However, the Mercedes should also be strong due to the power demands of the circuit, and judging by the competitiveness of Mercedes in comparison with Ferrari at every other circuit, except at Monaco, they should be back in the victory hunt here.

All the evidence points to a Vettel vs. Hamilton battle on Sunday, but will Hamilton cut his deficit over Vettel in the world championship, or will Vettel march one step closer towards a fifth world championship?

I am tipping Hamilton to fight back and claim his third victory of the season.

 

The first two practice sessions (90 minutes each) are on Friday at 10am and 2pm local time (Saturday morning at 12am and 4am AEST).

The final practice session (60 minutes) and qualifying is on Saturday at 10am and 1pm local time (Sunday morning at 12am and 3am AEST).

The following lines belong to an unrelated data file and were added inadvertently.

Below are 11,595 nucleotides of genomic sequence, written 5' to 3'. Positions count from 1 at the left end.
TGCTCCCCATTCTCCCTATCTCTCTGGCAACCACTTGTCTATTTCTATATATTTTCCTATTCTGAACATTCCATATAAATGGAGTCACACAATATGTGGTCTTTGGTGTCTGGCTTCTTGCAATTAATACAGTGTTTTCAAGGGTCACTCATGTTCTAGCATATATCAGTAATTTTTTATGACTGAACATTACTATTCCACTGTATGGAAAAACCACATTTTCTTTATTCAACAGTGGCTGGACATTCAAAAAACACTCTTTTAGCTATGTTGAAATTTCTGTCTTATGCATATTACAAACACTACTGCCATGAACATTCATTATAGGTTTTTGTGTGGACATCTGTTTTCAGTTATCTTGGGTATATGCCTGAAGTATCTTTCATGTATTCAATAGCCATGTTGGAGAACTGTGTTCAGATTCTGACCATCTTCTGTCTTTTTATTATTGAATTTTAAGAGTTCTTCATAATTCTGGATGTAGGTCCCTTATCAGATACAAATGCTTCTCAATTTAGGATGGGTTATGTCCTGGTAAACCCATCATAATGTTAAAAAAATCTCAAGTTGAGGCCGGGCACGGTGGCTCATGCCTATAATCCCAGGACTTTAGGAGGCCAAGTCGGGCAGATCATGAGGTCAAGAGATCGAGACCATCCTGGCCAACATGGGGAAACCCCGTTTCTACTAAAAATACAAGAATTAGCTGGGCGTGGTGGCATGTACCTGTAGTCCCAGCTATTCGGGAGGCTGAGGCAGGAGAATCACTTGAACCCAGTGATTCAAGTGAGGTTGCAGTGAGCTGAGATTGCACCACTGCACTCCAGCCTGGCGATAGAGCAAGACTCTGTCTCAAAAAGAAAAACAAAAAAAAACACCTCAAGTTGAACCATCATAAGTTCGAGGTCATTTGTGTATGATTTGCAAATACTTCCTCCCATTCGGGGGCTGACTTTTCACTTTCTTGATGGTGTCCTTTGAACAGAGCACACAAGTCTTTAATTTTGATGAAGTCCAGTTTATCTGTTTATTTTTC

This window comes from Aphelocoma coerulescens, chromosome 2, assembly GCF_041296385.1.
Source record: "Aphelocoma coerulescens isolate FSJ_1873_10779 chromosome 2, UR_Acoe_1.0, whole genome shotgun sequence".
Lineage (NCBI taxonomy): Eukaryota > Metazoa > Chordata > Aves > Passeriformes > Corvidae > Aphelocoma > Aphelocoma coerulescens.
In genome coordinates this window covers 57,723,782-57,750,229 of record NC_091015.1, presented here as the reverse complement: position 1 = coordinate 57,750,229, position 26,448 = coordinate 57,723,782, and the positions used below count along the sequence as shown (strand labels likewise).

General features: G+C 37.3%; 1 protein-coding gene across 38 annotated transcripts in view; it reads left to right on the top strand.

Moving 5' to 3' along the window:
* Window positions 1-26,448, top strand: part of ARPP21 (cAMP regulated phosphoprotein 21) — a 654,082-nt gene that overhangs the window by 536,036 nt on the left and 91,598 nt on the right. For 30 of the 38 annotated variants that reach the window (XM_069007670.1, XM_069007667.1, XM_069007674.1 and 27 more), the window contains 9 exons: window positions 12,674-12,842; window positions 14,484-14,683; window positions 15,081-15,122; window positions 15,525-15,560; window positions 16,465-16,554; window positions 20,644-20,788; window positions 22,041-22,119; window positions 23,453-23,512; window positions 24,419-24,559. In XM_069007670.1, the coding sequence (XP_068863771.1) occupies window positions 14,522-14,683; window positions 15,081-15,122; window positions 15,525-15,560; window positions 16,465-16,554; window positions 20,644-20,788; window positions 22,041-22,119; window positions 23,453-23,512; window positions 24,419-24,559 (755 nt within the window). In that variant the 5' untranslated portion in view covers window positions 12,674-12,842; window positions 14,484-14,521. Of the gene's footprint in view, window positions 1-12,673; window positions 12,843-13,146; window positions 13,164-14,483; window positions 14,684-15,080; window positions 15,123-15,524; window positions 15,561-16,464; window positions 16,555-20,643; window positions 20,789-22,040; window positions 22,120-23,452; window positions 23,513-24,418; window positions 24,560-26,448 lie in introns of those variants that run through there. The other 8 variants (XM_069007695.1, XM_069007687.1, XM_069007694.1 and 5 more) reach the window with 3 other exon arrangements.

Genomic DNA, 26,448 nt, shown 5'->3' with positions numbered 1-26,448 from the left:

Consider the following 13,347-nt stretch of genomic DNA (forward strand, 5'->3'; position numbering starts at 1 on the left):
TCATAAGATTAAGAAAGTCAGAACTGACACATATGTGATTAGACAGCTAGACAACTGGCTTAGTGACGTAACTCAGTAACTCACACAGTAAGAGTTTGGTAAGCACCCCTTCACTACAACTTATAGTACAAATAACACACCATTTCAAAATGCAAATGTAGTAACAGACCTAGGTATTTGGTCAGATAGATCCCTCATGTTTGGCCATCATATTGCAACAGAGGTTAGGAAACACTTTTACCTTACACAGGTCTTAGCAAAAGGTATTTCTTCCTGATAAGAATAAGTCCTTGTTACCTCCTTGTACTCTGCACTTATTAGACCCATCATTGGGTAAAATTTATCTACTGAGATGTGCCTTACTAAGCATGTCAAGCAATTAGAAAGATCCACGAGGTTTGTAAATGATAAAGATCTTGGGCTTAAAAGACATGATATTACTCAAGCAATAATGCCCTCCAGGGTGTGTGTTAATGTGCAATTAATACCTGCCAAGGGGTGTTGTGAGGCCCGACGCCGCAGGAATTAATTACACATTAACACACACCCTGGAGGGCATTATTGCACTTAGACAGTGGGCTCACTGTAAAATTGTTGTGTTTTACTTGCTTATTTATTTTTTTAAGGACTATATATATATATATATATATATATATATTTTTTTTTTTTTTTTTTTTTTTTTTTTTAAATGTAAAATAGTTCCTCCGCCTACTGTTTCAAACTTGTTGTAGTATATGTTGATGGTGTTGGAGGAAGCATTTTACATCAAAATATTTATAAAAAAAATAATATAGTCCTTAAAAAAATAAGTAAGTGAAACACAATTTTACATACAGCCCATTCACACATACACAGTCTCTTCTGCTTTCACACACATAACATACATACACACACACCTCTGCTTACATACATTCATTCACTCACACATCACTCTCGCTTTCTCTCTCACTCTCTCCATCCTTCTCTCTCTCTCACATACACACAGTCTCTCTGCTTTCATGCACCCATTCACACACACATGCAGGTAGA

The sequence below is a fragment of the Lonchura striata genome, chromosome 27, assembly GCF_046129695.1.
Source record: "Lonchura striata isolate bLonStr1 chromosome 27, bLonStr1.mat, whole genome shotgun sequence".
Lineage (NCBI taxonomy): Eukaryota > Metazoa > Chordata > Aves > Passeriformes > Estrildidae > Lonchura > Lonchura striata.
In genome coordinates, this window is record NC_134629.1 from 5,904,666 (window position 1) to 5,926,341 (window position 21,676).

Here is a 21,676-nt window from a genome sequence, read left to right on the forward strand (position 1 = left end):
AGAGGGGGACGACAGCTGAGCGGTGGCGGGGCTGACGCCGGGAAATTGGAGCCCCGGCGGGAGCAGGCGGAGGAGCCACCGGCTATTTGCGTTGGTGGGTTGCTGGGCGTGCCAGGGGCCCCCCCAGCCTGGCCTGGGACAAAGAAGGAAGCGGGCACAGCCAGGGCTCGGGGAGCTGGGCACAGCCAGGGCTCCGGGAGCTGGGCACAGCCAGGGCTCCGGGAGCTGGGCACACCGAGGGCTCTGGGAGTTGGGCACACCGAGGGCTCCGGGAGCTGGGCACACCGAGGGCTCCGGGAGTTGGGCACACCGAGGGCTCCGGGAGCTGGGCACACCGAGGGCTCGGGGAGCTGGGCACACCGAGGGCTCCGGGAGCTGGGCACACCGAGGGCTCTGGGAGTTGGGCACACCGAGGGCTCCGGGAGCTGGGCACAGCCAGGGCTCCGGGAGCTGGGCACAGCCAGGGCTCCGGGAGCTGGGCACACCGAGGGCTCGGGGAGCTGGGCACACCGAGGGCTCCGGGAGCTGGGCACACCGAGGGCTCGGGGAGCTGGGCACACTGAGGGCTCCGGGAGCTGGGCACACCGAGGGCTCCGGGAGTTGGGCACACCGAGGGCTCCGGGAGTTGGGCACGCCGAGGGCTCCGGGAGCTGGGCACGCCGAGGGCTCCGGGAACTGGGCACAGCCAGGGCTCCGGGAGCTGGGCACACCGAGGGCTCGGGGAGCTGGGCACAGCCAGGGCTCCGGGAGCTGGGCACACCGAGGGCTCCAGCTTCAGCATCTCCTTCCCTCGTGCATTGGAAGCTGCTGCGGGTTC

The 70 lap race is on Sunday from 2pm local time (Monday morning 4am AEST).

 

 

2017 Monaco Grand Prix – Preview

The sixth round of the 2017 Fédération Internationale de l’Automobile (FIA) Formula One World Championship takes place this weekend on the famous streets of Monaco, with the championship battle between Sebastian Vettel and Lewis Hamilton, and their respective teams, Ferrari and Mercedes, evenly poised.

After the first quarter of the season, Vettel (104 points) leads the Drivers’ World Championship by six points over Hamilton (98 points), while Mercedes (161 points) leads the Constructors’ World Championship by eight points over Ferrari (153 points).